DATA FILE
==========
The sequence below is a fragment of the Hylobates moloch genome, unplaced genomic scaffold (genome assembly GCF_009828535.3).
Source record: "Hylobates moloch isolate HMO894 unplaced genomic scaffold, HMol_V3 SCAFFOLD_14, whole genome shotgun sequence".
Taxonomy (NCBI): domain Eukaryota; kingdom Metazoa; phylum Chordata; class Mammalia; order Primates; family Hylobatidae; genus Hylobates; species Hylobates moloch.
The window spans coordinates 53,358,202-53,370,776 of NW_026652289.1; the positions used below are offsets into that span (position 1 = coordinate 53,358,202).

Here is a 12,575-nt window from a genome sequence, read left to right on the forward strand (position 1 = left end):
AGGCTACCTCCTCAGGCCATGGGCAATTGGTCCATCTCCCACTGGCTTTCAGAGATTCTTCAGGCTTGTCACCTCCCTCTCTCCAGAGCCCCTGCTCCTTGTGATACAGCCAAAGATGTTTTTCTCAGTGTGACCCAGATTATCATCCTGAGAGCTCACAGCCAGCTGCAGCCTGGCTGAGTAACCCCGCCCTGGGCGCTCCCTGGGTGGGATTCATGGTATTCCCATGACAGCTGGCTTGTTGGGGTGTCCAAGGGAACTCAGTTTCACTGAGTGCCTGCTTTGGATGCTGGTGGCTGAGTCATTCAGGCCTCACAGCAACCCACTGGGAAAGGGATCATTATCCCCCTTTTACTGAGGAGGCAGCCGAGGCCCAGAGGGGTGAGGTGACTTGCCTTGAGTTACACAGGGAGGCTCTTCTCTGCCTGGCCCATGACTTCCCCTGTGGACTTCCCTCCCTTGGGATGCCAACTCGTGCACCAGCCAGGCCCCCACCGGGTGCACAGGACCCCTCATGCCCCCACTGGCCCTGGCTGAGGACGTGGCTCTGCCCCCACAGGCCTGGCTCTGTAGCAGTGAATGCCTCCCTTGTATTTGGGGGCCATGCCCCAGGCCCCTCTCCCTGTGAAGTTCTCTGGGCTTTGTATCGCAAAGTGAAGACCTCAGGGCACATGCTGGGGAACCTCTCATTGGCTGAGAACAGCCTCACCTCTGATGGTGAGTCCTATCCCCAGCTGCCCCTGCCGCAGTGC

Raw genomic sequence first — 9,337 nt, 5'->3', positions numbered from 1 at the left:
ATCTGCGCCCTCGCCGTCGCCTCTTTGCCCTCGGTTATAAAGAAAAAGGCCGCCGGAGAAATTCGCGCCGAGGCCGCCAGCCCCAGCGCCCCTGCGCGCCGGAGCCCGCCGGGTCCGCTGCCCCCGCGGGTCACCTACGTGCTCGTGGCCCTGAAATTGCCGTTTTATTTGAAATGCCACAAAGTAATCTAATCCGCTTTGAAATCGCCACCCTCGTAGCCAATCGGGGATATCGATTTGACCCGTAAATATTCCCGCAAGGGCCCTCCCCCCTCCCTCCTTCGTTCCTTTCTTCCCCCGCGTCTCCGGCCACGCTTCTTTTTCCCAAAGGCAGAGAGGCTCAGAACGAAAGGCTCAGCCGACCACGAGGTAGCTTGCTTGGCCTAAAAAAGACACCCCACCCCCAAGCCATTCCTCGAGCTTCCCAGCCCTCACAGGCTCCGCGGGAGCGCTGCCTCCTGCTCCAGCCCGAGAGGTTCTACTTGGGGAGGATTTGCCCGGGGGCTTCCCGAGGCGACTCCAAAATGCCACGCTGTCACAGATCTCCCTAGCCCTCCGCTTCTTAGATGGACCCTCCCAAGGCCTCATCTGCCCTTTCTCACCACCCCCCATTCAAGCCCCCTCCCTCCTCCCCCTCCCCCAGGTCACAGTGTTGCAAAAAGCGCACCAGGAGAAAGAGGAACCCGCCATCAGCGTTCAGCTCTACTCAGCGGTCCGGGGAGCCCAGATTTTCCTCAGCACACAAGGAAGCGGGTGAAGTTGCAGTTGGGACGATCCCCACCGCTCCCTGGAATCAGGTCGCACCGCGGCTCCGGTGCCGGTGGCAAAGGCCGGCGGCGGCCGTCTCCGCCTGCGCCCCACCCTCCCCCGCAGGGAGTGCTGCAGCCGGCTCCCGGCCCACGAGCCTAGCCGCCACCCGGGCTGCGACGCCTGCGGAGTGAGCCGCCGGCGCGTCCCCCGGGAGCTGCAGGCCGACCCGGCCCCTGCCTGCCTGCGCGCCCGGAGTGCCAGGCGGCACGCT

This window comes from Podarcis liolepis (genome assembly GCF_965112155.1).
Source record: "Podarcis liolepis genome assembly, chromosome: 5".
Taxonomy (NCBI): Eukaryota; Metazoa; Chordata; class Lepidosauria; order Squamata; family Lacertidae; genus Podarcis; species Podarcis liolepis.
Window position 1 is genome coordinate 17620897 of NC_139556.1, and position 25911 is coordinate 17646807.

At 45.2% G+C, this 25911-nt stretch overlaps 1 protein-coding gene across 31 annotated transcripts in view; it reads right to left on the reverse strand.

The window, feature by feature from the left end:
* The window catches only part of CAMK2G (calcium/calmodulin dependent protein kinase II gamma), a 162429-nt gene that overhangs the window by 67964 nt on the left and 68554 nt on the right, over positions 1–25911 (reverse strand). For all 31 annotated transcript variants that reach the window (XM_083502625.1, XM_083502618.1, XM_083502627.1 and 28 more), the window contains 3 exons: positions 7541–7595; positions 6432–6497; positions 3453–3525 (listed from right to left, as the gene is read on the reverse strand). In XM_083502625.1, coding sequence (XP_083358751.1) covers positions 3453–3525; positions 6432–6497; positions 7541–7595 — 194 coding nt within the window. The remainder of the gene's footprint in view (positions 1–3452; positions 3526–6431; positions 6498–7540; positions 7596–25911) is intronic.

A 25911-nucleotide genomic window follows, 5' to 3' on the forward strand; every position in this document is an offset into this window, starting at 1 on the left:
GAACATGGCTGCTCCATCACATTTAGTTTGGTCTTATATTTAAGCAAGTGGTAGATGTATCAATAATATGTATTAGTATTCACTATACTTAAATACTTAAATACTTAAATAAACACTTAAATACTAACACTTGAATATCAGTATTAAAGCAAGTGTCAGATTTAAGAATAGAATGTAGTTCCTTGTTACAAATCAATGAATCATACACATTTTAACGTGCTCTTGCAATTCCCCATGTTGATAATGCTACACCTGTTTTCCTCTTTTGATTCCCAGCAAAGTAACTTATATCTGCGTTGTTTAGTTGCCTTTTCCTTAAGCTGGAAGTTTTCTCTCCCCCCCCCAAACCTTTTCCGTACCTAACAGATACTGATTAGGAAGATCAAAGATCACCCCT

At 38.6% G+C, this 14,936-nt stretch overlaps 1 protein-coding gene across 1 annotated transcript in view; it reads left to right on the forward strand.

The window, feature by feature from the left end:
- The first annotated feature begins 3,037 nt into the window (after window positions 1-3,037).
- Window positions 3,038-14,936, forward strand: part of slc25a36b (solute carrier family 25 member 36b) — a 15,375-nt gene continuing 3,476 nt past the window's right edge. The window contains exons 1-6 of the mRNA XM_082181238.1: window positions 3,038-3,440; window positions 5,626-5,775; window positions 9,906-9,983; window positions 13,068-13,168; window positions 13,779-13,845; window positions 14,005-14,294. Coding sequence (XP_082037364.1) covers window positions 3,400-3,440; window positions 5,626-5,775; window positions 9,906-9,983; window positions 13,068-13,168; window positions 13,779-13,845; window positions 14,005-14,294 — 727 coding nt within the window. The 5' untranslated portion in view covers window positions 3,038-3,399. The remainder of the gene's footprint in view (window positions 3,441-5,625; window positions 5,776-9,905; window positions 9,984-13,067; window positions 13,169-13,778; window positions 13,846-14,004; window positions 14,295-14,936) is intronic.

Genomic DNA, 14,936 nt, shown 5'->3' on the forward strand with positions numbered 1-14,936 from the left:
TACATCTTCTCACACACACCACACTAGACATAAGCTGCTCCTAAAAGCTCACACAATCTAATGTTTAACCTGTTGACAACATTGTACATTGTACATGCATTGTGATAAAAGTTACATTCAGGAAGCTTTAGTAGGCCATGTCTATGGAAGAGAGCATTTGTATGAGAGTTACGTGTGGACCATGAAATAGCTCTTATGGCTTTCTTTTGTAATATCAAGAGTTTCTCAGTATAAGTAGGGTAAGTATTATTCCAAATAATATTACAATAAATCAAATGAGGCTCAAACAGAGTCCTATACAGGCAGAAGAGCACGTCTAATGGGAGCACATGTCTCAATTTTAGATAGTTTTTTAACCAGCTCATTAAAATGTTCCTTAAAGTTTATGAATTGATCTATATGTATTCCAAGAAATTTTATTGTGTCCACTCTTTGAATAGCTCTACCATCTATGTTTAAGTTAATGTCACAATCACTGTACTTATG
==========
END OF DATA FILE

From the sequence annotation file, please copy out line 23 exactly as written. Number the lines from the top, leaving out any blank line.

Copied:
TACATCTTCTCACACACACCACACTAGACATAAGCTGCTCCTAAAAGCTCACACAATCTAATGTTTAACCTGTTGACAACATTGTACATTGTACATGCATTGTGATAAAAGTTACATTCAGGAAGCTTTAGTAGGCCATGTCTATGGAAGAGAGCATTTGTATGAGAGTTACGTGTGGACCATGAAATAGCTCTTATGGCTTTCTTTTGTAATATCAAGAGTTTCTCAGTATAAGTAGGGTAAGTATTATTCCAAATAATATTACAATAAATCAAATGAGGCTCAAACAGAGTCCTATACAGGCAGAAGAGCACGTCTAATGGGAGCACATGTCTCAATTTTAGATAGTTTTTTAACCAGCTCATTAAAATGTTCCTTAAAGTTTATGAATTGATCTATATGTATTCCAAGAAATTTTATTGTGTCCACTCTTTGAATAGCTCTACCATCTATGTTTAAGTTAATGTCACAATCACTGTACTTATG